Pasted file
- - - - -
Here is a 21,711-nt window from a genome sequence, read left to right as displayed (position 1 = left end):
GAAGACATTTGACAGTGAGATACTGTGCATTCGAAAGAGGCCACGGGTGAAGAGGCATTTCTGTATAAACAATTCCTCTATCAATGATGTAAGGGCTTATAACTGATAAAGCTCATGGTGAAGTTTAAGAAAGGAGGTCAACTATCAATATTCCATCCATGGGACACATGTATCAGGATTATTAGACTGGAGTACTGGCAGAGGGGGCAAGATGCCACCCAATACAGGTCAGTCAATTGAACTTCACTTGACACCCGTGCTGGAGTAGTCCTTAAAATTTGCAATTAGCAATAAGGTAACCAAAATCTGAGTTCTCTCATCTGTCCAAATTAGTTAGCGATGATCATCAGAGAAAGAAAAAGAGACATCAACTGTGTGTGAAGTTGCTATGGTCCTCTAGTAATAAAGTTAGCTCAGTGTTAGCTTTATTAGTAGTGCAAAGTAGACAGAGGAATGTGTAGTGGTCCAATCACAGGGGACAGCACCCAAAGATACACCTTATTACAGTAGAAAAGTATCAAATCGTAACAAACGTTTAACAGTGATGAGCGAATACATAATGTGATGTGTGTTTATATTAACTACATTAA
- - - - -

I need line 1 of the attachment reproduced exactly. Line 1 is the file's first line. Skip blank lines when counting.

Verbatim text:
Here is a 21,711-nt window from a genome sequence, read left to right as displayed (position 1 = left end):